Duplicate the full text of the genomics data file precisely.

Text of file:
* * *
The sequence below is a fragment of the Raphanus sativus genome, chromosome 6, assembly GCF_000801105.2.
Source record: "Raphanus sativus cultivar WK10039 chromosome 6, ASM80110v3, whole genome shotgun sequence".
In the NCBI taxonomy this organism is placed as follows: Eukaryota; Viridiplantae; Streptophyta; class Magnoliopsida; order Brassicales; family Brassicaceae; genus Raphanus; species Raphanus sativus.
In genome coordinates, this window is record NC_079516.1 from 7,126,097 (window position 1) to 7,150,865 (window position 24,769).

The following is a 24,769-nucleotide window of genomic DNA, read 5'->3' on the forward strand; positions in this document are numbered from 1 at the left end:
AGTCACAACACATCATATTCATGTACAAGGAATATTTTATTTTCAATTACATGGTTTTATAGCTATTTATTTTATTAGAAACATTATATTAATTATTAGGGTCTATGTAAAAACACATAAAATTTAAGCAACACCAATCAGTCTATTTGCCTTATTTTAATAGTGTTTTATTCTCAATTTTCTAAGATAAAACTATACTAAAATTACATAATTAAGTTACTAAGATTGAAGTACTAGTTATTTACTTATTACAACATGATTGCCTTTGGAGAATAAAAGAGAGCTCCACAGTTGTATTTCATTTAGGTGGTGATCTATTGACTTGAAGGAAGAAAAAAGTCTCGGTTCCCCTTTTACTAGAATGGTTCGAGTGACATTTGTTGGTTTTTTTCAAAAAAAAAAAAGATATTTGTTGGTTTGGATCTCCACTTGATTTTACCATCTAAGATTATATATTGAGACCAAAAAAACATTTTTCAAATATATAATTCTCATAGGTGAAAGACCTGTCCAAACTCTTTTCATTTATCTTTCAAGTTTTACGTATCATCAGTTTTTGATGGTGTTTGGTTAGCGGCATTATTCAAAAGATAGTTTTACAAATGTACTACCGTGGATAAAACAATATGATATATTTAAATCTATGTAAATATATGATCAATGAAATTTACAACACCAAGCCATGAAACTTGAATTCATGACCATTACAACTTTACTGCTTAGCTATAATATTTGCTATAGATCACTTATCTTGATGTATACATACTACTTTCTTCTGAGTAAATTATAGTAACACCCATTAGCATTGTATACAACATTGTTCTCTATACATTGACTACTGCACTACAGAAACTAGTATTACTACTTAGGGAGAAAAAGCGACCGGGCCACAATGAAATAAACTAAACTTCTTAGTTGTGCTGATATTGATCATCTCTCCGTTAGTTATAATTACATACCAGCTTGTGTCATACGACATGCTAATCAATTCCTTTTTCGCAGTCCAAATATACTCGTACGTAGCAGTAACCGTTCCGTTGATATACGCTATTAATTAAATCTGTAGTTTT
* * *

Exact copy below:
The sequence below is a fragment of the Raphanus sativus genome, chromosome 6, assembly GCF_000801105.2.
Source record: "Raphanus sativus cultivar WK10039 chromosome 6, ASM80110v3, whole genome shotgun sequence".
In the NCBI taxonomy this organism is placed as follows: Eukaryota; Viridiplantae; Streptophyta; class Magnoliopsida; order Brassicales; family Brassicaceae; genus Raphanus; species Raphanus sativus.
In genome coordinates, this window is record NC_079516.1 from 7,126,097 (window position 1) to 7,150,865 (window position 24,769).

The following is a 24,769-nucleotide window of genomic DNA, read 5'->3' on the forward strand; positions in this document are numbered from 1 at the left end:
AGTCACAACACATCATATTCATGTACAAGGAATATTTTATTTTCAATTACATGGTTTTATAGCTATTTATTTTATTAGAAACATTATATTAATTATTAGGGTCTATGTAAAAACACATAAAATTTAAGCAACACCAATCAGTCTATTTGCCTTATTTTAATAGTGTTTTATTCTCAATTTTCTAAGATAAAACTATACTAAAATTACATAATTAAGTTACTAAGATTGAAGTACTAGTTATTTACTTATTACAACATGATTGCCTTTGGAGAATAAAAGAGAGCTCCACAGTTGTATTTCATTTAGGTGGTGATCTATTGACTTGAAGGAAGAAAAAAGTCTCGGTTCCCCTTTTACTAGAATGGTTCGAGTGACATTTGTTGGTTTTTTTCAAAAAAAAAAAAGATATTTGTTGGTTTGGATCTCCACTTGATTTTACCATCTAAGATTATATATTGAGACCAAAAAAACATTTTTCAAATATATAATTCTCATAGGTGAAAGACCTGTCCAAACTCTTTTCATTTATCTTTCAAGTTTTACGTATCATCAGTTTTTGATGGTGTTTGGTTAGCGGCATTATTCAAAAGATAGTTTTACAAATGTACTACCGTGGATAAAACAATATGATATATTTAAATCTATGTAAATATATGATCAATGAAATTTACAACACCAAGCCATGAAACTTGAATTCATGACCATTACAACTTTACTGCTTAGCTATAATATTTGCTATAGATCACTTATCTTGATGTATACATACTACTTTCTTCTGAGTAAATTATAGTAACACCCATTAGCATTGTATACAACATTGTTCTCTATACATTGACTACTGCACTACAGAAACTAGTATTACTACTTAGGGAGAAAAAGCGACCGGGCCACAATGAAATAAACTAAACTTCTTAGTTGTGCTGATATTGATCATCTCTCCGTTAGTTATAATTACATACCAGCTTGTGTCATACGACATGCTAATCAATTCCTTTTTCGCAGTCCAAATATACTCGTACGTAGCAGTAACCGTTCCGTTGATATACGCTATTAATTAAATCTGTAGTTTT